Biometrics are becoming a fact of life. All security experts agree we will become a biometrically identified society. Yet choosing the wrong biometric can place you in the hot seat for a class action lawsuit and significantly increase your liability.

It is called a privacy law and most states have one to protect the capture and use of biometric identifiers for employees of state and federal agencies. Several states have laws that extend to companies that may be collecting biometric data. In Illinois for example it is called the Biometric Information Privacy Act (BIPA). So if you are asked to give an image of your retina or iris scan, fingerprint, voiceprint, or scan of your hand or face geometry by any company beware! These are called physical biometrics and because they cannot be replaced or reset they are invaluable. If they’re stolen, there is no new set of hands, new voice or face that can be used. This makes some biometrics very risky; many have been hacked already.

If a vendor is collecting these type of biometrics the laws request they obtain written release in advance from subjects and then provide a written statement about the specific purpose and term of use for their stored biometrics.

Wow, wait a minute…what about all those companies collecting face scans, photos and more?  Are they in trouble? And is your institution subject to liability because you are using a vendor who is collecting biometric data? The answer is most likely YES. This is now the basis for multiple class action lawsuits against Shutterfly and Facebook for example who use facial tagging software to identify their users. These are serious lawsuits and could decide the new legal direction for collection of biometrics. Why provide an image of your precious body parts – a part of your DNA to the increasing number of companies that ask for these? Do you want to have grocery stores or any company keep a part of you and then be hacked?  Isn't there is a safer alternative?  Yes, there’s a better way. There’s another type of biometrics that are way less intrusive yet just as distinguishing and accurate as other biometrics.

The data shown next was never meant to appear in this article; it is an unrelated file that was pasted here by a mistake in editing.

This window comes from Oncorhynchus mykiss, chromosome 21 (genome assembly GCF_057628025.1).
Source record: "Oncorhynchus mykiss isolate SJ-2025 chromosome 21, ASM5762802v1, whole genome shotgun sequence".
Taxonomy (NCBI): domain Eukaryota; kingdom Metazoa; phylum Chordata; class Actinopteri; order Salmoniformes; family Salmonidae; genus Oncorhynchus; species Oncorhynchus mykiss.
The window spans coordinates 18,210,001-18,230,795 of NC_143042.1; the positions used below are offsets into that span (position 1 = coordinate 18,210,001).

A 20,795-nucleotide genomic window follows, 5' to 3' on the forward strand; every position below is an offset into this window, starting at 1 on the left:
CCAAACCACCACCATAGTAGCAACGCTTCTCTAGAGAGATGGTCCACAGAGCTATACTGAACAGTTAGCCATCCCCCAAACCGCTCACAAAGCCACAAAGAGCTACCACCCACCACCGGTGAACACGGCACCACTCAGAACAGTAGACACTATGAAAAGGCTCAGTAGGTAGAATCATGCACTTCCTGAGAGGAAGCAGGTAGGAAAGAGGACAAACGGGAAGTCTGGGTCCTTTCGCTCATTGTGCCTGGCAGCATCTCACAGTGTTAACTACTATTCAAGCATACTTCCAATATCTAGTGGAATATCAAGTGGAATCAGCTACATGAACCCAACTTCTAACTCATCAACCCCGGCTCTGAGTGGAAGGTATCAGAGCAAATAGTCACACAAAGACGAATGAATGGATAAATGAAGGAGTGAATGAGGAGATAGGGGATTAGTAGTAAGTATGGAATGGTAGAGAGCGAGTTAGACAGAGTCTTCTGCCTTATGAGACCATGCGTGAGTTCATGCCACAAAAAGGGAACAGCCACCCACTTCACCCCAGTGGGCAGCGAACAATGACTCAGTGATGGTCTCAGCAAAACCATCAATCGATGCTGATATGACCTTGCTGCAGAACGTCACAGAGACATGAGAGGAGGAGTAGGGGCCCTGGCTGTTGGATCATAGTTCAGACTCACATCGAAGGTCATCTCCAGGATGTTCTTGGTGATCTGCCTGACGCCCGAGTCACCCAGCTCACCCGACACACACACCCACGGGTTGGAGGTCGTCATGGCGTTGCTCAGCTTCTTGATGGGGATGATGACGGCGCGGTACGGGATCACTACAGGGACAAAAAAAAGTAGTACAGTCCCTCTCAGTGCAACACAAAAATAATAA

These are called behavioral or dynamic biometrics (meaning they change all the time and are not static). There are various types, including a person’s gait, the way they write (gestures), or keystroke analysis.  False positives (letting the wrong people in) and false negatives (not allowing access to registered users) vary widely between biometrics so choose carfeully. Otherwise the user experience (akin to road rage if they cannot get into their account or PC) and your security will not meet expectations. Independent testing confirms that gesture biometrics have the highest (best) accuracy levels in the behavioral biometrics class. Because these actions are behavioral and not about capturing images of your body parts (that do not change over time), the risks that come with physical biometrics don’t apply to behavioral biometrics. 

Today’s concerns about big brother data gathering and invasion of your privacy are very real. We have banks that want you to use selfies, mobile apps that ask for fingerprints, voice and iris images before you can access your device and more. We even have proctoring companies asking students to give up images of their body parts and capture your photo ID or face image and put this into a nice file so if hacked all the students information is right there.

We don’t want to stop using biometrics because the alternatives of using pins and passwords or hardware based devices no longer are secure or practical. So you need to look for a better biometric that can be reset. In the event of a hacking intrusion, if criminals get your biometric data, behavioral based biometrics like gesture biometrics can be easily “revoked and replaced." In other words a reset, a start over, just like you can do with your current pin and password, except it is so much more secure.

As we all move to the Internet of Things where our devices control access to many aspects of our lives, biometrics are the only answer. There is just too much valuable information in our devices, and we need the highest level of security. The user experience, accuracy, ease of use will all become big factors in which biometric you select. Make sure the biometric you choose has proof of third party testing that is publically available. It is easy to say you are secure but it means nothing unless independent testing confirms this. Make sure the biometric you choose is also patented. You don’t want to implement a solution and then find yourself caught in a legal battle.

"Remember your body is the last frontier- don’t give up your body parts. The time to start taking care of your privacy is now. You have an excellent alternative with gesture biometrics."

 

Jeff Maynard Inventor and Founder, Biometric Signature ID

Leave your comments

Post comment as a guest

0
terms and condition.

People in this conversation

Load Previous Comments